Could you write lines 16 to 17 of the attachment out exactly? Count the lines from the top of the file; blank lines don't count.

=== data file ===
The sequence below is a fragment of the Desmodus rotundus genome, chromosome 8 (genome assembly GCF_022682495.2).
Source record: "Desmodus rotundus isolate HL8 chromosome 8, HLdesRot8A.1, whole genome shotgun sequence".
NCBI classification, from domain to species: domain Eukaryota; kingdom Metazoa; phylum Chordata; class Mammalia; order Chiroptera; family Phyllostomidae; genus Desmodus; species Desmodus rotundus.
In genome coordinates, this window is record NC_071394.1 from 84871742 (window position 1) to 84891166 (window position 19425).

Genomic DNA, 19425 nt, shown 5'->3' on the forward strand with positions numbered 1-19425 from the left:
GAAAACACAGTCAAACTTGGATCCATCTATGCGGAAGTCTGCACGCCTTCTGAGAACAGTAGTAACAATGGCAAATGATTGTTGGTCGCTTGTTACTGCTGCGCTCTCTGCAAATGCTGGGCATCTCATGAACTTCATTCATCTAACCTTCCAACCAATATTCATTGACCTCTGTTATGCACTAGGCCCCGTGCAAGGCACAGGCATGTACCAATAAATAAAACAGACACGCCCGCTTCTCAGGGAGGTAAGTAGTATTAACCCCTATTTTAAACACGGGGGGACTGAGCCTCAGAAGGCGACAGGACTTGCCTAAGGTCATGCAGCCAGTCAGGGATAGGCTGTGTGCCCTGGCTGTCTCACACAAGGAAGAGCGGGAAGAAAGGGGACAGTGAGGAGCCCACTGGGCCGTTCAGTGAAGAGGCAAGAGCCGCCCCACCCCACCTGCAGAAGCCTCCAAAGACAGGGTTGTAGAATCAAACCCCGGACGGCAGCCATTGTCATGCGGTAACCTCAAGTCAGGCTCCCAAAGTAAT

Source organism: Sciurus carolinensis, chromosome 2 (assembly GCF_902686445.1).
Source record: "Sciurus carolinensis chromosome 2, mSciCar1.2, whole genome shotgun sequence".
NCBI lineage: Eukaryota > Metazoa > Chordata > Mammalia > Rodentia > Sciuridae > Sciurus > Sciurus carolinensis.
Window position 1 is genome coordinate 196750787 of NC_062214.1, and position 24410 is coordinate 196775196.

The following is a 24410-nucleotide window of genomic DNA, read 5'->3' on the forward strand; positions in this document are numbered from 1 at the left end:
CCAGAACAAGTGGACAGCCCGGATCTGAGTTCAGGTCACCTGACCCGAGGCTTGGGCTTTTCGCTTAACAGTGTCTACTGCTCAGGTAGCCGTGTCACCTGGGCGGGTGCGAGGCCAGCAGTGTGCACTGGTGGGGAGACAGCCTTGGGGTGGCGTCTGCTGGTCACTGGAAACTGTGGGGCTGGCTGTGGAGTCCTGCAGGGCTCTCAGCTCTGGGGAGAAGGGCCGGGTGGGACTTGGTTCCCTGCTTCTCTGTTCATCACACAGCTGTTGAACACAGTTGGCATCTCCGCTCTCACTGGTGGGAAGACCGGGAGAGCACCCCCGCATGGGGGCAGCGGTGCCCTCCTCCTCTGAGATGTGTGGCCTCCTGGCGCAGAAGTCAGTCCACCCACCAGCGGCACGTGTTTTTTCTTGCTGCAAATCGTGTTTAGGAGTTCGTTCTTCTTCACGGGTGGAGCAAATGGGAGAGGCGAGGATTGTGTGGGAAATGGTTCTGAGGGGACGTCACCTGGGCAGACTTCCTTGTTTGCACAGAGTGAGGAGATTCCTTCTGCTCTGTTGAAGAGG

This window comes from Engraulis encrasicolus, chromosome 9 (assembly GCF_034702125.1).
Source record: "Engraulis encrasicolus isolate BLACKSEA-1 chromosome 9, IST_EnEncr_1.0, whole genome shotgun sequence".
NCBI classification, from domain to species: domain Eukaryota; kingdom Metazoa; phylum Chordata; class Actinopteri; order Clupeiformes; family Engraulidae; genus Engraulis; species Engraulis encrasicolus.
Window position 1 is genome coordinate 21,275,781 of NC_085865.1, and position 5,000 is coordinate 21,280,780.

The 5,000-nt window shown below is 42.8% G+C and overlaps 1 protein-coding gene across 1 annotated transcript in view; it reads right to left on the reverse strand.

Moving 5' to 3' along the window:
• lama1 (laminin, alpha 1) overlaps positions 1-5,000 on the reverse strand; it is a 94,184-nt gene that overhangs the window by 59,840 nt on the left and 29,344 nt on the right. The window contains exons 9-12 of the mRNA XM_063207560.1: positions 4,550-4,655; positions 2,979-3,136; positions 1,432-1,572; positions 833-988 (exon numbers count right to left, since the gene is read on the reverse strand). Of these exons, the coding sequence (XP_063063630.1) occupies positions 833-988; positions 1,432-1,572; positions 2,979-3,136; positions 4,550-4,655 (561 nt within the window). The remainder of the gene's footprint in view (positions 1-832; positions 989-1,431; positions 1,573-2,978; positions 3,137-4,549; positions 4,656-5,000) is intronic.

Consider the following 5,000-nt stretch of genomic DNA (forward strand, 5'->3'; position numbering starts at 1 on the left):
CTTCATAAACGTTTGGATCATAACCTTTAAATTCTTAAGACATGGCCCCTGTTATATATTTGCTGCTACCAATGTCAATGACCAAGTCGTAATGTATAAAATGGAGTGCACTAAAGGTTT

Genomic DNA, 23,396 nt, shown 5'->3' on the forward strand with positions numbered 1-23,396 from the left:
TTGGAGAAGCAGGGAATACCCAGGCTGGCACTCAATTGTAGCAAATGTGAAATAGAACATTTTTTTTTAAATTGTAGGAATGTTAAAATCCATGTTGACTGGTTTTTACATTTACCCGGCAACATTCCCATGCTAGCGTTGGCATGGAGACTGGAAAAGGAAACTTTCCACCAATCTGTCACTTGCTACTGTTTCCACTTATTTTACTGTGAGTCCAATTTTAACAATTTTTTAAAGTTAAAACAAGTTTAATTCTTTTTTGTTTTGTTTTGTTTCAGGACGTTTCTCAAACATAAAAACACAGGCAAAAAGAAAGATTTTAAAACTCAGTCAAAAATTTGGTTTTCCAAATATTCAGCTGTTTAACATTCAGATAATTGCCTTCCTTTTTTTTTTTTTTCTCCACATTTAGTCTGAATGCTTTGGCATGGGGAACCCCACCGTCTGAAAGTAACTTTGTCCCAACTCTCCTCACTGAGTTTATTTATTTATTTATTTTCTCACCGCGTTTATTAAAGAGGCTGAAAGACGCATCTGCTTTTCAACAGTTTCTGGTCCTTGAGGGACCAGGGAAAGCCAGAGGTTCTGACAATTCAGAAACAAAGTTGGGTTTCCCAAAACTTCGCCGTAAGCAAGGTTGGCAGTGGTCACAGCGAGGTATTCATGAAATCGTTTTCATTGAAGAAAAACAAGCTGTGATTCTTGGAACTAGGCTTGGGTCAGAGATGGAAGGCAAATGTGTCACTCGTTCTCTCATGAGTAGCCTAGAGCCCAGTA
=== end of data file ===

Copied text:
Window position 1 is genome coordinate 21,275,781 of NC_085865.1, and position 5,000 is coordinate 21,280,780.

The 5,000-nt window shown below is 42.8% G+C and overlaps 1 protein-coding gene across 1 annotated transcript in view; it reads right to left on the reverse strand.